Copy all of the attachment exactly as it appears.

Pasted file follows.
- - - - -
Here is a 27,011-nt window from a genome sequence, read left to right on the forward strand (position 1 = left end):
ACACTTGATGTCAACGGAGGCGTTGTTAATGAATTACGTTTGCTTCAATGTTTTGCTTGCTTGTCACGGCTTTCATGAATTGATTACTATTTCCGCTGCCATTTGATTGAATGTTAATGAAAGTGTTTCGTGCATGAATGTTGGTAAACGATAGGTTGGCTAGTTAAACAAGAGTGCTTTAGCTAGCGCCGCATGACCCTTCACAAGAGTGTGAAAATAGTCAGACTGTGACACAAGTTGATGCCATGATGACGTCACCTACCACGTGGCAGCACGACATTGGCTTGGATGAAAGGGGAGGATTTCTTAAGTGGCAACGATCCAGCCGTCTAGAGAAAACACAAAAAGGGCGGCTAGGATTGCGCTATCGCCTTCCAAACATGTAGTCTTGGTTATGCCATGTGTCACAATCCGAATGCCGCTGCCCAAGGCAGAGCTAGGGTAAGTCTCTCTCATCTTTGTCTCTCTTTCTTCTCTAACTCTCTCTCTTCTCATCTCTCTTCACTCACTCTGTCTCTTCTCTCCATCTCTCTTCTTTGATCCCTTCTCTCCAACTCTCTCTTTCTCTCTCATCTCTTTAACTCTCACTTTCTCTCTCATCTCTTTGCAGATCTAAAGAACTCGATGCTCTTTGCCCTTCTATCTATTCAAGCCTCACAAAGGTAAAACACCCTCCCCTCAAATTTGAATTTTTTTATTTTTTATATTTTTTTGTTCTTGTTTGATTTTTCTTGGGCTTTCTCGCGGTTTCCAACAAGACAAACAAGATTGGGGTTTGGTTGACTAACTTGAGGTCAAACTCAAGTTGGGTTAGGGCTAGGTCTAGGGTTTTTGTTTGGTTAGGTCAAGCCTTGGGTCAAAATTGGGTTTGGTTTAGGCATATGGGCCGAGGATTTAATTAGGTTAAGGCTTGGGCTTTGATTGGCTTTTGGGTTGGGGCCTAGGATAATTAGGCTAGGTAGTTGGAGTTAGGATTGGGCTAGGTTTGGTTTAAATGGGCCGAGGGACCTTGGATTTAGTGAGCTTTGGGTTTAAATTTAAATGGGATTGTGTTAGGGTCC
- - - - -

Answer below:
Here is a 27,011-nt window from a genome sequence, read left to right on the forward strand (position 1 = left end):
ACACTTGATGTCAACGGAGGCGTTGTTAATGAATTACGTTTGCTTCAATGTTTTGCTTGCTTGTCACGGCTTTCATGAATTGATTACTATTTCCGCTGCCATTTGATTGAATGTTAATGAAAGTGTTTCGTGCATGAATGTTGGTAAACGATAGGTTGGCTAGTTAAACAAGAGTGCTTTAGCTAGCGCCGCATGACCCTTCACAAGAGTGTGAAAATAGTCAGACTGTGACACAAGTTGATGCCATGATGACGTCACCTACCACGTGGCAGCACGACATTGGCTTGGATGAAAGGGGAGGATTTCTTAAGTGGCAACGATCCAGCCGTCTAGAGAAAACACAAAAAGGGCGGCTAGGATTGCGCTATCGCCTTCCAAACATGTAGTCTTGGTTATGCCATGTGTCACAATCCGAATGCCGCTGCCCAAGGCAGAGCTAGGGTAAGTCTCTCTCATCTTTGTCTCTCTTTCTTCTCTAACTCTCTCTCTTCTCATCTCTCTTCACTCACTCTGTCTCTTCTCTCCATCTCTCTTCTTTGATCCCTTCTCTCCAACTCTCTCTTTCTCTCTCATCTCTTTAACTCTCACTTTCTCTCTCATCTCTTTGCAGATCTAAAGAACTCGATGCTCTTTGCCCTTCTATCTATTCAAGCCTCACAAAGGTAAAACACCCTCCCCTCAAATTTGAATTTTTTTATTTTTTATATTTTTTTGTTCTTGTTTGATTTTTCTTGGGCTTTCTCGCGGTTTCCAACAAGACAAACAAGATTGGGGTTTGGTTGACTAACTTGAGGTCAAACTCAAGTTGGGTTAGGGCTAGGTCTAGGGTTTTTGTTTGGTTAGGTCAAGCCTTGGGTCAAAATTGGGTTTGGTTTAGGCATATGGGCCGAGGATTTAATTAGGTTAAGGCTTGGGCTTTGATTGGCTTTTGGGTTGGGGCCTAGGATAATTAGGCTAGGTAGTTGGAGTTAGGATTGGGCTAGGTTTGGTTTAAATGGGCCGAGGGACCTTGGATTTAGTGAGCTTTGGGTTTAAATTTAAATGGGATTGTGTTAGGGTCC